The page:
The Nutter administration announced yesterday that the city would buy for $2 million the much-hyped but underperforming municipal WiFi network built by Earthlink and more recently owned by the local Network Acquisition Co.

Although free Internet access will still be available to the public in some areas, the city intends to use the network principally for official business, such as expanding its web of surveillance cameras and giving city workers the ability to file reports and access data from the field.

The network will require significant additional investment to handle that kind of traffic: $17 million between fiscal 2011 and 2015, the administration predicted.

But the cost of building that kind of broadband citywide wireless network would be far higher, $30 million or more, and take many more years to construct if the city had to start from scratch, said the city's chief technology officer, Allan Frank.

"We're effectively getting a lot of valuable equipment in a fire sale. This was a no-brainer. It's worth more than $2 million even as scrap," Frank said.

Five years ago, before the network was built, Mayor John F. Street attracted international attention with his goal of making Philadelphia the world's largest hot spot. Earthlink was selected to build the network, but even after that firm invested $17 million, service was spotty in large sections of the city and virtually nonexistent inside buildings.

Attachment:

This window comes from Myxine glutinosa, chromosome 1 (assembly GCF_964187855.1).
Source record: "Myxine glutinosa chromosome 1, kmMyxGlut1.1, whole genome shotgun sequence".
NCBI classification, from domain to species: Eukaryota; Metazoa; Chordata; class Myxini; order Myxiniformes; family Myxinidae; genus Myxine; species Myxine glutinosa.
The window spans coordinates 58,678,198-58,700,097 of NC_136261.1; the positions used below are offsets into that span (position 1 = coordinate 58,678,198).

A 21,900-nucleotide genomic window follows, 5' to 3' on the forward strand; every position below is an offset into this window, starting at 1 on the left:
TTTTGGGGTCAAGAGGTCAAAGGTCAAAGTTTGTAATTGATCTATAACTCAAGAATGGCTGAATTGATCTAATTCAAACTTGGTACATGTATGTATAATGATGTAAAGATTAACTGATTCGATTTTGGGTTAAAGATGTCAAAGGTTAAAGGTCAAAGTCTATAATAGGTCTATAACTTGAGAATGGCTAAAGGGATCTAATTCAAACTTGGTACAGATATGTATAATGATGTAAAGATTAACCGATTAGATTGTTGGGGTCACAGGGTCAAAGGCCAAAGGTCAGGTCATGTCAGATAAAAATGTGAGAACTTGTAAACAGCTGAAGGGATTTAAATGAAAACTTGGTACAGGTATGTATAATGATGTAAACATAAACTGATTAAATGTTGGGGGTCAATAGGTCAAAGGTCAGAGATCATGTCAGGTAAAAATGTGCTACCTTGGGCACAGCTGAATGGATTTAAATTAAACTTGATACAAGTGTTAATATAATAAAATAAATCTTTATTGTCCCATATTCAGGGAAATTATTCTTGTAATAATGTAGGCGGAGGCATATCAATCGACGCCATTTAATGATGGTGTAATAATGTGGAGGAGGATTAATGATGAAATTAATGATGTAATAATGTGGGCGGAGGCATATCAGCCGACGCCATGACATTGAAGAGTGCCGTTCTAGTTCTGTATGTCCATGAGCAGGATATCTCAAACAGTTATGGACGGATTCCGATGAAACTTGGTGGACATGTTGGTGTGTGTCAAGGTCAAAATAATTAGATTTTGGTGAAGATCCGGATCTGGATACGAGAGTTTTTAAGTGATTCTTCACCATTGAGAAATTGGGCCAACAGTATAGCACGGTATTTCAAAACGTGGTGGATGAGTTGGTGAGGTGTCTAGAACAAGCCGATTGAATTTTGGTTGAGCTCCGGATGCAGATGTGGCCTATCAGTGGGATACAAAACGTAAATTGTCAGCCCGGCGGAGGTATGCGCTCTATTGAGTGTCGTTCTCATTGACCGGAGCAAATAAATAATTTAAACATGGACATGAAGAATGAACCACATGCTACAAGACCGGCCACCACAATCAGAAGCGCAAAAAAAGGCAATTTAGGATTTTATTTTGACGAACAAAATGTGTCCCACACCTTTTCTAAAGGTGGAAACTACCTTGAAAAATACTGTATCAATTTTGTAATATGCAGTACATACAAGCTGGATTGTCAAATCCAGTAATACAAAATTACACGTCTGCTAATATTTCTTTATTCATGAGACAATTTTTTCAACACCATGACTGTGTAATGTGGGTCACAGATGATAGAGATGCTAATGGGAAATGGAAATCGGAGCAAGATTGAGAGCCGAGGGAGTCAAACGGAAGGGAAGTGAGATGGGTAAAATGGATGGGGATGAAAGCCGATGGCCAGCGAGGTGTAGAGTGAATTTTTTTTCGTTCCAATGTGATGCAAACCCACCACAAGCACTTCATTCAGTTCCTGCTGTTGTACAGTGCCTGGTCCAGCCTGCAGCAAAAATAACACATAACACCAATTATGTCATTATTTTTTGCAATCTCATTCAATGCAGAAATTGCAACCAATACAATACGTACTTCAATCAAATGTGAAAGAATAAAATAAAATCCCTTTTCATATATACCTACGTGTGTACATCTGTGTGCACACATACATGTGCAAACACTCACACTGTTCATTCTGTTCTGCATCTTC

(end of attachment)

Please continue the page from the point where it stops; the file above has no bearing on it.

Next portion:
Earthlink topped out at about 6,000 paying customers, and in June 2008 the struggling Internet service provider pulled the plug on its experiment with municipal WiFi in Philadelphia.

At the time, Mayor Nutter spurned deals that would have let the city take the network over. But Frank, who was not yet working for the city, said it was clear to him after reviewing the city's technological needs that a municipal wireless network would be a huge boon.

"We just may be in a different place now. To me this is making lemonade out of lemons," Frank said.

Derek Pew, one of the founders of Network Acquisition, said he and his partners had viewed themselves as little more than custodians of the network, who would keep it running until the city or a larger firm bought it. No private buyers emerged.

The $2 million that NAC will get from the city is the same sum the firm paid Earthlink to acquire the network. To city plans to use $1.5 million in federal homeland security grants and $500,000 from the public-safety capital budget. City Council approval will be required.